The work of a designer like Claire McCardell in America in the 1940s, for example, at once elegant and practical, seems to me to be the embodiment of the true spirit of modernity. It also proposes a model from which many lessons remain to be drawn, displaying the same spirit which inspired the distilled furniture designs of Knoll—and which was quite different from the natty trendiness of the sixties in France. Were I to be asked today to name my main pole of attraction, to which I keep returning and in which I never cease to discover fresh complexities, clearly it would be the sixties, just as I was fascinated as a teenager by the Second Empire and the 1940s.
For twenty years of my life the fashions of Paris under the Occupation exercised an almost hypnotic power over me: fragile constructions of feathers and draped jersey, mixtures of sulphur yellow and wine red, a clandestine elegance.
And the years following the New Look represent for me in every field the apex of a certain ‘Parisian civilization’. You can of course be Parisian without having been born in Paris—sometimes it’s even an advantage. Cristobal Balenciaga is the finest example of Italian sensuality and British chic, combined with the natural grandeur of Spain. This cocktail could perhaps only have been created in Paris, and maybe the recipe is now lost. But I hope not.
People often refer to the ‘sixth sense’ of fashion designers, to their ability to anticipate new directions in taste and define them before anybody else; and indeed I believe that if anything can justify the esteem in which they are held it is this.
But it is not enough to be able to foresee these things: you also have to be able to choose the right moment at which to do so, not too early and not too late. While some designers seem to excel at this game of judging precisely the right moment, knowing exactly how best to match changes in taste with public expectations, I have a tendency to be always slightly out of step, which ultimately has the effect of ruling out certain choices for me.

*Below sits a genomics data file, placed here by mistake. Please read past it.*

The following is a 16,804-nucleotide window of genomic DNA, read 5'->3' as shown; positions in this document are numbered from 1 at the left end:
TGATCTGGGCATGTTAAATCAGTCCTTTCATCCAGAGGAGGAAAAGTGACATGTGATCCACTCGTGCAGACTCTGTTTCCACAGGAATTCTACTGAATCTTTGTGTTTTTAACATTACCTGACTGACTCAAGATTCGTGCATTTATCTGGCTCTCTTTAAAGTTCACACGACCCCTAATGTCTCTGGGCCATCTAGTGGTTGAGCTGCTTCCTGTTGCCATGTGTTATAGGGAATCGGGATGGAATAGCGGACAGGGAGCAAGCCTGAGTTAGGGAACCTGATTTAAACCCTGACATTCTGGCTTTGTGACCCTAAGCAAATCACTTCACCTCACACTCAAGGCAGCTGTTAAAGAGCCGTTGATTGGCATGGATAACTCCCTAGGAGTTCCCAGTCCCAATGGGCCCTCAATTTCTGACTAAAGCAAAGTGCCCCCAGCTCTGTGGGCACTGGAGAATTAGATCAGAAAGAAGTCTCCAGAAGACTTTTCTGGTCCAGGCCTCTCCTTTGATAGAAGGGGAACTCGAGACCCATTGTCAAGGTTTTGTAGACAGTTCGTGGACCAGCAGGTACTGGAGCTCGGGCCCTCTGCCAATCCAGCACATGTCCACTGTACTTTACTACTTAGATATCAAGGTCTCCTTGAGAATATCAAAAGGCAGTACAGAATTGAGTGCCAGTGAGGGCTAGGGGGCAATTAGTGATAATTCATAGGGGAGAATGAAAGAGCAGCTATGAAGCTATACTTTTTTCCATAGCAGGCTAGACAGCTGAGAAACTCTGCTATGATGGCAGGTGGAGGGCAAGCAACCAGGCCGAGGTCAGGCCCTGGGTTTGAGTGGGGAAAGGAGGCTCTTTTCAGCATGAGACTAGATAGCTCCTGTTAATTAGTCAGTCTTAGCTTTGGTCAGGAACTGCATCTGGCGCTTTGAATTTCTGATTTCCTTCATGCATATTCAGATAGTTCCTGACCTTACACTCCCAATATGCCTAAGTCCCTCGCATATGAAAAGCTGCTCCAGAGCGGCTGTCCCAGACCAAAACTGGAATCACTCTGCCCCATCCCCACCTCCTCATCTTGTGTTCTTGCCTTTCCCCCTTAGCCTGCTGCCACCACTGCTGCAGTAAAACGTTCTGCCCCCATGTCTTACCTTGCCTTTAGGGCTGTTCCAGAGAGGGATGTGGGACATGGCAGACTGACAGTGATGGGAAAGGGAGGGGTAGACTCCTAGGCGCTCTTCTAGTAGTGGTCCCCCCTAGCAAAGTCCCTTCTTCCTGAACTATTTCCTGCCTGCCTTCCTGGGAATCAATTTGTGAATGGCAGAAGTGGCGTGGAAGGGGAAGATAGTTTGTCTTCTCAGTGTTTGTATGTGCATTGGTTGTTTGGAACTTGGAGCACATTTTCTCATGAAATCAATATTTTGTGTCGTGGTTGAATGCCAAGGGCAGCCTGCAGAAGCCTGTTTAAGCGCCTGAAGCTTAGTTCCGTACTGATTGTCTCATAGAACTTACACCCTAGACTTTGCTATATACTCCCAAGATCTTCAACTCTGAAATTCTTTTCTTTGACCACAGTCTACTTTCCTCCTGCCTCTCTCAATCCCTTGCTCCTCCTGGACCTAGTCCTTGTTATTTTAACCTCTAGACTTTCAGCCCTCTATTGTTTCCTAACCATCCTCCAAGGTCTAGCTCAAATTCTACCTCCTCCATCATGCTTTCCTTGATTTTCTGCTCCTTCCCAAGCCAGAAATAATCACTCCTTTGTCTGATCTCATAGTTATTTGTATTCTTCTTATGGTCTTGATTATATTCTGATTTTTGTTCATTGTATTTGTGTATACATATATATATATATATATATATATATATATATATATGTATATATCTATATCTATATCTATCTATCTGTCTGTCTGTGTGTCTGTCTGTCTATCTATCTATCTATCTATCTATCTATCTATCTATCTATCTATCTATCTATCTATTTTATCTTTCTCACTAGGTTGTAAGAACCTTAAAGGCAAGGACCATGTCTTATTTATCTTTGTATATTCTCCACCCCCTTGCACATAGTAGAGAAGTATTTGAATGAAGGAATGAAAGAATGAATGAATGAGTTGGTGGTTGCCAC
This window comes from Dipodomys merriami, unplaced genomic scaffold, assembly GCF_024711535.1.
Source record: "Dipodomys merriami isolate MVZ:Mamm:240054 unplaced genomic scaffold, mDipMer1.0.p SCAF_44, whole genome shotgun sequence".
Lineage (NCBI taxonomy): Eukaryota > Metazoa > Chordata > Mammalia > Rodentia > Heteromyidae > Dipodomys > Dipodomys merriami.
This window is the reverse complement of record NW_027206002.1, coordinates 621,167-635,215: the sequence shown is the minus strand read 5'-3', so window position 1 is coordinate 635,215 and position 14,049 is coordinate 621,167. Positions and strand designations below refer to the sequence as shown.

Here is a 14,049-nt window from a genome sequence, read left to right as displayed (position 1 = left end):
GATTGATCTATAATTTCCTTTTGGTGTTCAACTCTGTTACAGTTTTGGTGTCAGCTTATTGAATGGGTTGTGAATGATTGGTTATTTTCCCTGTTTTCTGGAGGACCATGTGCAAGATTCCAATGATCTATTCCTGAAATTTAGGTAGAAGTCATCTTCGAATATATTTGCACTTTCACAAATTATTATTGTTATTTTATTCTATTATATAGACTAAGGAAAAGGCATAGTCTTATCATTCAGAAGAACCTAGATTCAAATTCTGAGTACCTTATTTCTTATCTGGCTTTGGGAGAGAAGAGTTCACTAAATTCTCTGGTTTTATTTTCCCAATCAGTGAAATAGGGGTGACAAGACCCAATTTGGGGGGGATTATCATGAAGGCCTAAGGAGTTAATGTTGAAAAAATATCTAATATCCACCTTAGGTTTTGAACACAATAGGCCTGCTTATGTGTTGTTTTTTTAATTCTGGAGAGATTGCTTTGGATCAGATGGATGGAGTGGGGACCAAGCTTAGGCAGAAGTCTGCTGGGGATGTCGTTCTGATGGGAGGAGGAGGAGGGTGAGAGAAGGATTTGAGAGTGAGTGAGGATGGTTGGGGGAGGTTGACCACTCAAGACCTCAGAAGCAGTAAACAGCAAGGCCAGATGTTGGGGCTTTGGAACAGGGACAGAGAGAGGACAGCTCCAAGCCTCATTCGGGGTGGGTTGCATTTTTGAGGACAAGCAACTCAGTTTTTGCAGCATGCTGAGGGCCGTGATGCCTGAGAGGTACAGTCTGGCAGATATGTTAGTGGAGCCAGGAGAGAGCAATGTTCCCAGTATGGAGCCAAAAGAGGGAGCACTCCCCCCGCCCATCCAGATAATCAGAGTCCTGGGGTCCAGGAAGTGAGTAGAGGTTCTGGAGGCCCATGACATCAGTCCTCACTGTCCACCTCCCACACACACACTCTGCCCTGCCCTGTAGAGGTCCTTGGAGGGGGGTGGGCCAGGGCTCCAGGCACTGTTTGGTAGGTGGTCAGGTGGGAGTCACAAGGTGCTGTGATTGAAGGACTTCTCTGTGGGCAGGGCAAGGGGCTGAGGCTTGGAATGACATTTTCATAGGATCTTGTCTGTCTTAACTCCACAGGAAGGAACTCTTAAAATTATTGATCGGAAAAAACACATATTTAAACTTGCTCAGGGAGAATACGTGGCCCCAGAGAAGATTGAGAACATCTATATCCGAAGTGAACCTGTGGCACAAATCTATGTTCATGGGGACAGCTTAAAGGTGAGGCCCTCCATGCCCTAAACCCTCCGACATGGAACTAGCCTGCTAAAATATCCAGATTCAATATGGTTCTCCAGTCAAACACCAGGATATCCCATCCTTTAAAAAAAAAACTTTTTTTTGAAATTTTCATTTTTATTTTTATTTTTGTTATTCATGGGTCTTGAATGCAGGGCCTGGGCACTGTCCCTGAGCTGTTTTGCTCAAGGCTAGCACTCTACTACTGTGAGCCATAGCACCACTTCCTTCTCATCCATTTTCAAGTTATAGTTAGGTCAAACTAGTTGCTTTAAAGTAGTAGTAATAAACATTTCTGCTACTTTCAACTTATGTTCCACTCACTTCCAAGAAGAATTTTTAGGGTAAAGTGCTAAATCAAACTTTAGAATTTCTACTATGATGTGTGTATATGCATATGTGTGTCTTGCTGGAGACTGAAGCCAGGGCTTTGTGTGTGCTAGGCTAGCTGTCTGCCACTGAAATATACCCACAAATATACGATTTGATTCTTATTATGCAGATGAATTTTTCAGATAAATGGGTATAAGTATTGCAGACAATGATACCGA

When I was still at Patou, for instance, I asked the fabric manufacturer Ratti to produce some prints for me in the Pucci style, with those great swirls of vivid colour in dazzling contrasts, on jerseys or other clinging materials. Absolutely the height of ‘Italian chic’ in the sixties, they were equally absolutely out of fashion twenty years later; and when Pucci did finally come back into vogue, in 1990-91, I was already bored with them and in any case had no further use for them.
It was the same, to a lesser degree, with the style of the thirties, with which I used to fill my school notebooks. The whole area is one in which personal judgment and the subtlest of gauges are the only arbiters, where processes that are beyond the reach of intellect are at work, which ultimately we can only observe in ourselves as they take shape. It is in this mysterious process that all the excitement of the business lies; it was also at the moment when I realized that I possessed this gift, quite unconsciously and wholly outside my control, and that it might be able to earn me a living, that I really made my entrance into the world of fashion.